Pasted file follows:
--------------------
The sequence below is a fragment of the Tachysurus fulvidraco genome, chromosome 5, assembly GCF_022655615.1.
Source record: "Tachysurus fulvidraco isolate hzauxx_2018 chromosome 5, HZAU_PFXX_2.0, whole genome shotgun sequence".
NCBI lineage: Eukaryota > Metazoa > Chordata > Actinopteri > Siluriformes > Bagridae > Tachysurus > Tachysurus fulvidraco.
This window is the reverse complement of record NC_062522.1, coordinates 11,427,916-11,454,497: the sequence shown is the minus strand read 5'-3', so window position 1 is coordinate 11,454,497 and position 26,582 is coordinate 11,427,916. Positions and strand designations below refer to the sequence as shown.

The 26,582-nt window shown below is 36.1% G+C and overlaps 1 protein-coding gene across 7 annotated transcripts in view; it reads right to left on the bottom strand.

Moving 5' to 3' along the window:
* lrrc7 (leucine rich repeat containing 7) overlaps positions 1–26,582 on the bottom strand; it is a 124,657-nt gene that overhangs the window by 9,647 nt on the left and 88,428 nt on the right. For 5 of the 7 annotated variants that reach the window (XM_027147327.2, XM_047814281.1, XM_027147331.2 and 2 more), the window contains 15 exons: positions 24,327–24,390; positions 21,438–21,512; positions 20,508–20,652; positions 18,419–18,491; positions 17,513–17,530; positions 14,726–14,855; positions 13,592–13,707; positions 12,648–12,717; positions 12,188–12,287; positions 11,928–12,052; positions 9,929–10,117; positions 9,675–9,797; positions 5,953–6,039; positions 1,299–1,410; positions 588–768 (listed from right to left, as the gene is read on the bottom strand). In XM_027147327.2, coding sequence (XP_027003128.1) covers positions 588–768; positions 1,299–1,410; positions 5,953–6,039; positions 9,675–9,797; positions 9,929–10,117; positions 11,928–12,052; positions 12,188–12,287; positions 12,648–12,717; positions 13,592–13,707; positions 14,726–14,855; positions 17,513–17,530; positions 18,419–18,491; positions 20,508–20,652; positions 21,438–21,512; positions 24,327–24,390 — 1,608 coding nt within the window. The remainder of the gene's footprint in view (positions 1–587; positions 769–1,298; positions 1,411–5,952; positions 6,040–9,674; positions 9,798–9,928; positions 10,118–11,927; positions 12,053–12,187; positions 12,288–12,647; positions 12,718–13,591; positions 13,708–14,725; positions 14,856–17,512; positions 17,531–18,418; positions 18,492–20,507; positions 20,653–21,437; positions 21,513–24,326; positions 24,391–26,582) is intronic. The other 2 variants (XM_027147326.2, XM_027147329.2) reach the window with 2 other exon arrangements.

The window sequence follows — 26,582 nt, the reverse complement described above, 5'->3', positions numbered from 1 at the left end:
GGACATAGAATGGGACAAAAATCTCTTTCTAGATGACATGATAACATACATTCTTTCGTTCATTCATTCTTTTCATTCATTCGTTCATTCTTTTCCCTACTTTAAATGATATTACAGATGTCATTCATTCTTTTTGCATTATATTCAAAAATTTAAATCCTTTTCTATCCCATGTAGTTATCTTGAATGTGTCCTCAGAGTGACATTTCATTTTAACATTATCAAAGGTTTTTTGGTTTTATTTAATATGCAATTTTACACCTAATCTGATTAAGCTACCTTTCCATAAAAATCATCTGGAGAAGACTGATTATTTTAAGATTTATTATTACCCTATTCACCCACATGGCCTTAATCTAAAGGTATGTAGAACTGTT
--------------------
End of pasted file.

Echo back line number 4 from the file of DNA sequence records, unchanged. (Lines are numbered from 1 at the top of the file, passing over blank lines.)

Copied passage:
This window is the reverse complement of record NC_062522.1, coordinates 11,427,916-11,454,497: the sequence shown is the minus strand read 5'-3', so window position 1 is coordinate 11,454,497 and position 26,582 is coordinate 11,427,916. Positions and strand designations below refer to the sequence as shown.